The Politicization of Judicial Elections and Its Effect on Judicial Independence and LGBT Rights

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Fri, 10/21/2011 - 2:30pm - 5:30pm
1801 Euclid Ave, Cleveland, Ohio 44115 (Moot Court Room) [map]

The Hon. Marsha K. Ternus, former Chief Justice, Iowa Supreme Court

Camilla Taylor, Lambda Law attorney who successfully litigated Varnum through the Iowa courts

Daniel Tokaji, Ohio State Law Professor and expert on election law and issues

C|MLAW Professor Susan Becker,  introductory remarks 

C|M|LAW Professor Matthew Green,  panel moderator


The Hon. Marsha Ternus


Camilla Taylor


Daniel Tokaji

 

In the November 2010 elections, three sitting Iowa Supreme Court justices were ousted as a result of the court’s unanimous ruling in Varnum v. Brien. The Varnum decision struck down, on equal protection grounds, a state statute limiting marriage rights to a union between a man and a woman.  The conference seeks to examine the effect the ouster may have on judicial independence as well as its effect on future efforts to challenge, in state courts, laws that prohibit marriage for same-sex couples and to advance other civil rights for LGBT persons through state court litigation. More specifically, the conference will address the importance of an independent judiciary and whether that independence might be undermined by judicial elections that are highly politicized due to one or more socially contentious issues the court recently has,or will in the near future, resolve.

Registration for this event is not required but is greatly appreciated for planning purposes. Please register via this link:

http://www.acluohio.org/events/LGBTMarshall2011.htm

The Panel:

The Hon. Marsha K. Ternus
Marsha Ternus was appointed to the Iowa Supreme Court in 1993, and was selected chief justice by members of the court in 2006. Her term on the court expired in 2010. As Chief Justice, Ternus made the improvement of court oversight of child welfare cases a priority for the Iowa Judicial Branch, leading a collaborative effort between the judicial branch, state agencies, and private entities to reform and improve the Iowa courts processing of child welfare cases to minimize the time children spend in foster care. During her time on the court, Ternus encouraged court efforts to improve access to justice, working in collaboration with Iowa Legal Aid to provide more pro bono services to people who could not afford an attorney. In addition, she organized a task force to study civil justice reform. In 2009, U. S. Supreme Court Justice John Roberts appointed Chief Justice Ternus to the Judicial Conference Committee on Federal-State Jurisdiction, where she was one of only four state supreme court justices serving on the committee.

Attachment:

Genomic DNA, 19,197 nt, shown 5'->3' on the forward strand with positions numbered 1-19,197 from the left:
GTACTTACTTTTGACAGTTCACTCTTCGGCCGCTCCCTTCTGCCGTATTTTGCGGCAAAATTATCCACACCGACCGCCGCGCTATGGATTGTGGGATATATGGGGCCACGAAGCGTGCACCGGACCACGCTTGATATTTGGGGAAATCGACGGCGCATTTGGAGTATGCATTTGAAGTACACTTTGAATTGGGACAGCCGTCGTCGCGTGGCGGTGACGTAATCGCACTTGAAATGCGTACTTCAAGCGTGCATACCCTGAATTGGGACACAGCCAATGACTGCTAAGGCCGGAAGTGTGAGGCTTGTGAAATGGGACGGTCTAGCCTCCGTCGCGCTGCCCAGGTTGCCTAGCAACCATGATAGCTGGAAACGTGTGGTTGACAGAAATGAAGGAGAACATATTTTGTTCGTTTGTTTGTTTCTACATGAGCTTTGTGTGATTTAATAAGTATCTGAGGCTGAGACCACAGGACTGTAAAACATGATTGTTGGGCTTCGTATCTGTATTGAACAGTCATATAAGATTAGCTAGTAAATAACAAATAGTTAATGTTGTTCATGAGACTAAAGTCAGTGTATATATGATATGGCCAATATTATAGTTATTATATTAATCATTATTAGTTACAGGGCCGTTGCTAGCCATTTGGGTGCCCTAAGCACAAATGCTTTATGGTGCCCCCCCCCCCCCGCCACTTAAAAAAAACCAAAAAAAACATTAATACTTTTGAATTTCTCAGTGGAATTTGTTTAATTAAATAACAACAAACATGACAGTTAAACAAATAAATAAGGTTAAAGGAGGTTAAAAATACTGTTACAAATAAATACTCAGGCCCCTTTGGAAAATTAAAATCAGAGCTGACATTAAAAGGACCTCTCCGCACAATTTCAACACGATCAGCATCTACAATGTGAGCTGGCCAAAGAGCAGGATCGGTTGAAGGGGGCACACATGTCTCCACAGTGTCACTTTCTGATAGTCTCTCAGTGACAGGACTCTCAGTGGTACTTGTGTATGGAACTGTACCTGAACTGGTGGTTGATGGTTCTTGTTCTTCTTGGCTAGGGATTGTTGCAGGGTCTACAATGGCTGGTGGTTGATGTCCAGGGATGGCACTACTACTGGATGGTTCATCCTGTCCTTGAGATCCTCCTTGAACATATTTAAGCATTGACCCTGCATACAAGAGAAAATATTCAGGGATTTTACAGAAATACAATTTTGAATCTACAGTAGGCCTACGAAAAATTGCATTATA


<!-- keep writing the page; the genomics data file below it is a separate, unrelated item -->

Ms. Ternus is currently practicing law in Des Moines, primarily in the areas of mediation, arbitration, and appellate consulting work.

Camilla Taylor
Camilla Taylor is the Marriage Project Director (national position) in the Midwest Regional Office of Lambda Legal, the oldest and largest national legal organization committed to achieving full recognition of the civil rights of lesbians, gay men, bisexuals, transgender people and people with HIV.

Taylor was lead counsel in Lambda Legal's marriage equality lawsuit in Iowa, Varnum v. Brien, in which the Iowa Supreme Court, by unanimous decision, struck down Iowa’s marriage ban in April 2009, making Iowa the third state in the country to permit gay and lesbian couples to marry. Also in Iowa, Taylor obtained a favorable ruling from the state high court in 2005 in Alons v. Iowa District Court for Woodbury County, which held that seven antigay legislators, a pastor and a church had no standing to challenge a judge's decision to grant two Iowa women a dissolution of their Vermont civil union.

Daniel Tokaji
Daniel P. Tokaji has been a law professor at The Ohio State University's Moritz College of Law since 2003. Prior to arriving at Ohio State, Prof. Tokaji was an attorney with the ACLU Foundation of Southern California for eight years. His scholarship addresses questions of political equality, racial justice, and the role of the judiciary in democracy. He has litigated numerous civil rights and election law cases, including serving as lead counsel in a case that struck down an Ohio law requiring naturalized citizens to produce a certificate of naturalization if challenged at the polls (Boustani v. Blackwell). Among his other cases was a lawsuit that successfully protected the First Amendment rights of protesters at the 2000 Democratic National Convention (SEIU Local 660 v. Los Angeles). He has argued before the California Supreme Court, the United States Courts of Appeals for the Sixth and Ninth Circuit, and other state and federal courts.

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Category: Public Lectures

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